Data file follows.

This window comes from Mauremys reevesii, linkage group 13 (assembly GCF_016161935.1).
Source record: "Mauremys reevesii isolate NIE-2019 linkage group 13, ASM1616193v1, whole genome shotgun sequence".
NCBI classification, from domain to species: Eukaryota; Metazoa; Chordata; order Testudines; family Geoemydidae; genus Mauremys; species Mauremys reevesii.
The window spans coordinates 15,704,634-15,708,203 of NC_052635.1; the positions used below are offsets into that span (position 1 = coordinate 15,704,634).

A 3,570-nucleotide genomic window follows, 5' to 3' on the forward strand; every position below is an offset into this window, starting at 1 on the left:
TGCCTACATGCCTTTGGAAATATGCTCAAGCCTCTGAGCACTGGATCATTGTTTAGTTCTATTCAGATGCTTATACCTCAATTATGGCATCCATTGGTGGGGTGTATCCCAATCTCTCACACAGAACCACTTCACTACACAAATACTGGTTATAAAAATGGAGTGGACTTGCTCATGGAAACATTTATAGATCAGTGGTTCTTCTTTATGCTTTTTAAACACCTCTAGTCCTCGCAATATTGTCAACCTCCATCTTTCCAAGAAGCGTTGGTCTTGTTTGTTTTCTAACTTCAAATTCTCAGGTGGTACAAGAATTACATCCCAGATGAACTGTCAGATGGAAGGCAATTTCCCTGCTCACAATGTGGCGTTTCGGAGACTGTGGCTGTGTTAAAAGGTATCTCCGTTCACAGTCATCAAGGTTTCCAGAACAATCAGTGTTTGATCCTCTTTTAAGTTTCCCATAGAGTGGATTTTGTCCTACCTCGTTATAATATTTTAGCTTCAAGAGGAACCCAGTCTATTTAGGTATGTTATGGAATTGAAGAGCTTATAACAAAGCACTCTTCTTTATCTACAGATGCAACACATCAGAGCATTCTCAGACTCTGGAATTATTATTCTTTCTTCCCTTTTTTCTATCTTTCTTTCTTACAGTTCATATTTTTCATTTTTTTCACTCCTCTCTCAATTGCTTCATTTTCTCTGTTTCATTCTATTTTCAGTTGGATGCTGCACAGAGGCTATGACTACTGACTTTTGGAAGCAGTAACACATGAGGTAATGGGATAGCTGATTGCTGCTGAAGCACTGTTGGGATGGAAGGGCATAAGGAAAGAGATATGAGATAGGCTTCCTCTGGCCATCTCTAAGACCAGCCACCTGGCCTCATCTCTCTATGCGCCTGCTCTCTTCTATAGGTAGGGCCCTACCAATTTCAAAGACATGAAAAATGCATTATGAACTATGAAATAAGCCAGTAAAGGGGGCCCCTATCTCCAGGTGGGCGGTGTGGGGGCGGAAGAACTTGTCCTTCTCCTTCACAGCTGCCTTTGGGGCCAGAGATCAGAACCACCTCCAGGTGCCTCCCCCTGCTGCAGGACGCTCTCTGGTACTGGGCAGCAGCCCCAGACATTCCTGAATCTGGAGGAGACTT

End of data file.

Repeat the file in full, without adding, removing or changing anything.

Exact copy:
This window comes from Mauremys reevesii, linkage group 13 (assembly GCF_016161935.1).
Source record: "Mauremys reevesii isolate NIE-2019 linkage group 13, ASM1616193v1, whole genome shotgun sequence".
NCBI classification, from domain to species: Eukaryota; Metazoa; Chordata; order Testudines; family Geoemydidae; genus Mauremys; species Mauremys reevesii.
The window spans coordinates 15,704,634-15,708,203 of NC_052635.1; the positions used below are offsets into that span (position 1 = coordinate 15,704,634).

A 3,570-nucleotide genomic window follows, 5' to 3' on the forward strand; every position below is an offset into this window, starting at 1 on the left:
TGCCTACATGCCTTTGGAAATATGCTCAAGCCTCTGAGCACTGGATCATTGTTTAGTTCTATTCAGATGCTTATACCTCAATTATGGCATCCATTGGTGGGGTGTATCCCAATCTCTCACACAGAACCACTTCACTACACAAATACTGGTTATAAAAATGGAGTGGACTTGCTCATGGAAACATTTATAGATCAGTGGTTCTTCTTTATGCTTTTTAAACACCTCTAGTCCTCGCAATATTGTCAACCTCCATCTTTCCAAGAAGCGTTGGTCTTGTTTGTTTTCTAACTTCAAATTCTCAGGTGGTACAAGAATTACATCCCAGATGAACTGTCAGATGGAAGGCAATTTCCCTGCTCACAATGTGGCGTTTCGGAGACTGTGGCTGTGTTAAAAGGTATCTCCGTTCACAGTCATCAAGGTTTCCAGAACAATCAGTGTTTGATCCTCTTTTAAGTTTCCCATAGAGTGGATTTTGTCCTACCTCGTTATAATATTTTAGCTTCAAGAGGAACCCAGTCTATTTAGGTATGTTATGGAATTGAAGAGCTTATAACAAAGCACTCTTCTTTATCTACAGATGCAACACATCAGAGCATTCTCAGACTCTGGAATTATTATTCTTTCTTCCCTTTTTTCTATCTTTCTTTCTTACAGTTCATATTTTTCATTTTTTTCACTCCTCTCTCAATTGCTTCATTTTCTCTGTTTCATTCTATTTTCAGTTGGATGCTGCACAGAGGCTATGACTACTGACTTTTGGAAGCAGTAACACATGAGGTAATGGGATAGCTGATTGCTGCTGAAGCACTGTTGGGATGGAAGGGCATAAGGAAAGAGATATGAGATAGGCTTCCTCTGGCCATCTCTAAGACCAGCCACCTGGCCTCATCTCTCTATGCGCCTGCTCTCTTCTATAGGTAGGGCCCTACCAATTTCAAAGACATGAAAAATGCATTATGAACTATGAAATAAGCCAGTAAAGGGGGCCCCTATCTCCAGGTGGGCGGTGTGGGGGCGGAAGAACTTGTCCTTCTCCTTCACAGCTGCCTTTGGGGCCAGAGATCAGAACCACCTCCAGGTGCCTCCCCCTGCTGCAGGACGCTCTCTGGTACTGGGCAGCAGCCCCAGACATTCCTGAATCTGGAGGAGACTT